/** headlines: 107.0 **/
** Topic: Damage Assessed From Fires At Sri Lankan Oil Refinery & Storage **
** Written 1:16 AM Nov 6, 1995 by econet in cdp:headlines **
/* Written 2:53 PM Nov 2, 1995 by support@lanka in wwf.news */
/* ---------- "FROM ITES News on OIL FIRE" ---------- */
Terrorists attacked the Ceylon Petroleum Corporation refinery and oil storage installations in Colombo in the early hours of October 20th causing several deaths and massive fires in the storage areas. Fires of this magnitude had not taken place in Sri Lanka previously and the assistance of fire-fighters with experience in fighting oil fires had to be obtained from India.
The fires were accompanied by the deposition of oil which was reported by the media to have formed layers around 0.5 metres thick in some places. Some of the oil passed by way of canals and a major river to the sea. Other immediately visible impacts included those on market gardens in nearby areas.
The Ceylon Institute of Scientific and Industrial Research (CISIR) has issued a preliminary report on some aspects of the incident which may be of environmental significance. Based on information supplied by the Ceylon Petroleum Corporation (CPC) the crude and refined products presumed destroyed in a two day period were 39,000 tonnes of crude oil, 35,000 tonnes of diesel and 5000 tonnes of kerosene. Taking into account the sulphur contents of the oil products destroyed it was estimated that the oxides of sulphur produced during the fires could have been around 1690 tonnes (when calculated as sulphur dioxide). As regards oxides of nitrogen (calculated as nitrogen dioxide) the total produced could have been around 780 tonnes (including that resulting from the reaction of gaseous nitrogen with oxygen at high temperatures).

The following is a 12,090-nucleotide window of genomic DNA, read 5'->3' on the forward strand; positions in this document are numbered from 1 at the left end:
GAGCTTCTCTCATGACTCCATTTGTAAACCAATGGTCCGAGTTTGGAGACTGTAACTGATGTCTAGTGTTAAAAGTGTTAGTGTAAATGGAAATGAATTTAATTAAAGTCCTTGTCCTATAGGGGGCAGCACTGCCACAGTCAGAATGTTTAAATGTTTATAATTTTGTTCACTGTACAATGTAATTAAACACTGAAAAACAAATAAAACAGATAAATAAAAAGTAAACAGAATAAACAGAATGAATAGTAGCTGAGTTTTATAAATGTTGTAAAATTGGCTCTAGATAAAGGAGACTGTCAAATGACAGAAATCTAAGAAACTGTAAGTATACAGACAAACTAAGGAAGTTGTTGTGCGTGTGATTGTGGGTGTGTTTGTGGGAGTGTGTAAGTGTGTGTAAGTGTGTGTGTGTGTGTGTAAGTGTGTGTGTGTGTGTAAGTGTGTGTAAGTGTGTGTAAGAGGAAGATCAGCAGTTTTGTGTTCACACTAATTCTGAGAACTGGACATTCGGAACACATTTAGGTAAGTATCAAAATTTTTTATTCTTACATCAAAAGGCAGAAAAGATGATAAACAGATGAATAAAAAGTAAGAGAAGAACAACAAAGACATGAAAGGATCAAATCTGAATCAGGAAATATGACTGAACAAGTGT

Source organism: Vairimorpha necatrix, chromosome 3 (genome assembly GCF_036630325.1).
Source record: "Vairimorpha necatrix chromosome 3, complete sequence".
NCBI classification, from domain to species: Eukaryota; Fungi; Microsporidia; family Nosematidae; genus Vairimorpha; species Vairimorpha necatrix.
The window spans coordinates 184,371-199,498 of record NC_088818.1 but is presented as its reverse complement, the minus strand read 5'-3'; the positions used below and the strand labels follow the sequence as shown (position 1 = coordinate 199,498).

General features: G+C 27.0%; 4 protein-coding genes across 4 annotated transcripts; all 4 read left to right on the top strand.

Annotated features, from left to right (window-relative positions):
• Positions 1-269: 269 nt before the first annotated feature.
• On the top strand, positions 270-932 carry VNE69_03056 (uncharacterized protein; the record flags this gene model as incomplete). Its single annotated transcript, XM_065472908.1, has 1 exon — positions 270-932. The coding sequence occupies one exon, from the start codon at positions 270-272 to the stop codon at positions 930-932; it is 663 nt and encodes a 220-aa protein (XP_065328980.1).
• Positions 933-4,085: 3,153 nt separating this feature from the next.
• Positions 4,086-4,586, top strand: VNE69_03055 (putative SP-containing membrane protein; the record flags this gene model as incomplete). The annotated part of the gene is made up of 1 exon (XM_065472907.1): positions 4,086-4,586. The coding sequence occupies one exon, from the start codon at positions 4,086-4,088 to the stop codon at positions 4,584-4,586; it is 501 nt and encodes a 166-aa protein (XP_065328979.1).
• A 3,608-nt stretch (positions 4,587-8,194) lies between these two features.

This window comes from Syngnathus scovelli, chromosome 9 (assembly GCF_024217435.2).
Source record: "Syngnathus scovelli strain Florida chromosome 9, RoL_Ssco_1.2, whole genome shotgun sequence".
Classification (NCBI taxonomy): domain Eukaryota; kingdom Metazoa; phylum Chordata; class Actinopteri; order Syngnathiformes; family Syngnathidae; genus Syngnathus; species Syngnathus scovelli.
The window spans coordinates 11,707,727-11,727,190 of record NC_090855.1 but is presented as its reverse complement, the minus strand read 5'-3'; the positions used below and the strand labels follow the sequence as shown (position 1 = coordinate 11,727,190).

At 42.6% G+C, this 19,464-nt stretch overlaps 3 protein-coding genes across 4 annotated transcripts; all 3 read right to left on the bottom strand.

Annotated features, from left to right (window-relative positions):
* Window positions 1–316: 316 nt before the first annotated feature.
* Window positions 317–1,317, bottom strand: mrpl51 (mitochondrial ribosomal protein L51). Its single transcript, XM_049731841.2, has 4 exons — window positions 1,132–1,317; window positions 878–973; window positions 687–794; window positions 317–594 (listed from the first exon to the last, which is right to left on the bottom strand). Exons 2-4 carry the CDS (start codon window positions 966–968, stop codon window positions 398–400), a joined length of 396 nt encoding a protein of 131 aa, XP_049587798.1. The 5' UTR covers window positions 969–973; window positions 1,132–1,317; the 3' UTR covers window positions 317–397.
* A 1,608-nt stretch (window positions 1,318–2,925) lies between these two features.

A significant proportion of these acidic oxides is expected to have been returned to earth in the rain which accompanied the conflagration.
This experience in Sri Lanka was followed by reports in the media a few days later of an oil fire in Indonesia due to a refinery being struck by lightning. These two incidents have caused further unease among environmentalists in Sri Lanka regarding a proposal to locate a giant refinery cum power plant near Hambantota on the south coast of Sri Lanka. The project is proposed to be located not too far from extremely wildlife-rich areas including feeding grounds of flamingos and other waterfowl and beaches frequented by marine turtles for egg laying. The Yala wildlife sanctuary is also located on the south coast while some of the coral reefs of Sri Lanka may be eventually impacted by oil.
An Environmental Impact Assesment for the proposed project is being prepared by the developers, Regional Cooperative Petroleum Refinery Co Inc., and will be opened for public comment in due course.
Rohan H. Wickramasinghe,
November 01, 1995
Institute for Tropical Environmental Studies,
41 Flower Road,